A Letter to all New and Future #vanlife #vandwellers


My name is Reed Rombough, I hold no authority in this community of van dwellers.  My opinion and my message hold no weight.  This message is not designed to command you to do anything, I speak merely of suggestions and wishes. I speak out of fear and worry of what will happen to this community of travelers and adventure seekers when this lifestyle becomes a trend.  So, I write you this letter. I use the word “van” but I refer to all of those who live out their days in any sort of vehicle. 

I write this at my little pullout table, from the wal mart parking lot in Lafayette, CO.  My dog Sadey is snuggled on my bed in the warm light of my flexible reading light. My exhaust fan is gently pulling the stench of my van life existence out into the cooling Colorado air as we near Fall.  I am a van dweller, and I have been off and on for four years now.  In the past year there has been an excessive number of van life advocates and celebrities growing on Instagram.  And just recently a video has gone viral portraying van life as the new “trend for millennials” and quite frankly, I’m afraid.

I’m afraid of what this means for the community and lifestyle I’ve grown so fond of.  You see, when activities that fall outside of societal norms, become mainstream, laws impede them from continuing.  As this trend of van life grows, some of you will abuse it, and draw negative attention to us as a historically quiet and hidden culture.  So I want to set a few things straight.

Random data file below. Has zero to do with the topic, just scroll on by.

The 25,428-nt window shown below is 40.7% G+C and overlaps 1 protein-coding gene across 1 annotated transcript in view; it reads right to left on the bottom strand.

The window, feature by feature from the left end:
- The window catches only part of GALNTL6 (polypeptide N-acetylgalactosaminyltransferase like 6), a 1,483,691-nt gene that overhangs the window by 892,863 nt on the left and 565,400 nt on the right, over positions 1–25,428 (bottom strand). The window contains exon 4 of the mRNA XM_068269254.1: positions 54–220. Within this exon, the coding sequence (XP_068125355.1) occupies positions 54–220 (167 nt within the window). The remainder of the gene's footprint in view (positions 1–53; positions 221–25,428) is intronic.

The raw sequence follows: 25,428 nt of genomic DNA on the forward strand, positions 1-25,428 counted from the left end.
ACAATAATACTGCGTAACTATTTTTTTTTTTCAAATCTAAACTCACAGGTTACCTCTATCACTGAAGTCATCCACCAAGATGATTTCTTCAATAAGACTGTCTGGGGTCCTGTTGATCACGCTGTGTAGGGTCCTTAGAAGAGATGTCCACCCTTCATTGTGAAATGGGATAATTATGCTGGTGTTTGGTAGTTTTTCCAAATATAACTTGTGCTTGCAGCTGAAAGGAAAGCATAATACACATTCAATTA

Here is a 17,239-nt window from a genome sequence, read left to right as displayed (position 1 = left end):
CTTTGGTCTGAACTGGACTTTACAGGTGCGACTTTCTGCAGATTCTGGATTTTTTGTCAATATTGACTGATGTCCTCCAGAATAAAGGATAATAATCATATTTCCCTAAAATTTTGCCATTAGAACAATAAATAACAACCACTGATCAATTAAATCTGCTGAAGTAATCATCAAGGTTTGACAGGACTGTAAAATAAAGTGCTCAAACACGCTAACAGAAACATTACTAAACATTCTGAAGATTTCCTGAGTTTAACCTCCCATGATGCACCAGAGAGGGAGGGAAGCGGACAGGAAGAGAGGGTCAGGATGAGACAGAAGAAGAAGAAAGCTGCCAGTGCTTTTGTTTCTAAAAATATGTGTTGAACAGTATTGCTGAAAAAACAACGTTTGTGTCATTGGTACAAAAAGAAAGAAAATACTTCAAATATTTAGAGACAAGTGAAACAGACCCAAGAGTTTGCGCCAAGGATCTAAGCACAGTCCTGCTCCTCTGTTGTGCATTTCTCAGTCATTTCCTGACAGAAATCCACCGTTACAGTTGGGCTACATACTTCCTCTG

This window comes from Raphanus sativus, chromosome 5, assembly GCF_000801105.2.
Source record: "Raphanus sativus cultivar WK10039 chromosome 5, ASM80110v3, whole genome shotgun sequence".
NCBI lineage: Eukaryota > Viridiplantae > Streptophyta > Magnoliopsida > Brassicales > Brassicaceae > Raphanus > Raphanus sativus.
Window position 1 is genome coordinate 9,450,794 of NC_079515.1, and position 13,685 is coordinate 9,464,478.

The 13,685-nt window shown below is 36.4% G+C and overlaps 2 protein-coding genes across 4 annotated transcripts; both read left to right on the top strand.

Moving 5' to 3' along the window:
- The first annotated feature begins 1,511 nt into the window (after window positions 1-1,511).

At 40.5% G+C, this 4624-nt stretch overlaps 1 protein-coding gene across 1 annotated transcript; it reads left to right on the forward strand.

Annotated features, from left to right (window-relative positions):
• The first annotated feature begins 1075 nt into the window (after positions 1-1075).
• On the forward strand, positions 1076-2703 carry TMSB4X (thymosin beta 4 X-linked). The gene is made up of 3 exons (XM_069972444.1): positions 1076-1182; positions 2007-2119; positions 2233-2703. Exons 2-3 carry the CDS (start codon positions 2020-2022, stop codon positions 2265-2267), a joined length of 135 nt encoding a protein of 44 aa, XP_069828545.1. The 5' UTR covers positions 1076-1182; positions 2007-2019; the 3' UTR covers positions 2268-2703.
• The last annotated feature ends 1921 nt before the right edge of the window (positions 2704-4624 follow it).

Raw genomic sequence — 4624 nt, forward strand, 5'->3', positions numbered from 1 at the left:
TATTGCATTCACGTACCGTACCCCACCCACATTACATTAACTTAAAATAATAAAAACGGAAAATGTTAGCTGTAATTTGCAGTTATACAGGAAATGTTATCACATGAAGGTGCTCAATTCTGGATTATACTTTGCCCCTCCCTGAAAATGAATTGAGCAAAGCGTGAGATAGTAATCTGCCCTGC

First off, have a purpose.  Van life is not new, you didn’t invent it, you aren’t hip because you think you’re so unique with your new existence and supposed freedom.  You’re just a new addition to an old culture.  The whole concept of living in a van began way before most of us were even born. It began with surfers, and climbers, chasing their lifestyle sports with vigor.   They realized early on they could spend more time chasing swells, or more time on the wall if they reduced their footprint, their living expenses and made themselves more mobile.  Van life is Yvon Chouinard and friends driving a VW Bus from California to Patagonia in 1968.  So, I say again, have a purpose.  If you’re sitting in your van right now, and your only reason for van life is that you thought it was cool. Sell your van, or get a hobby.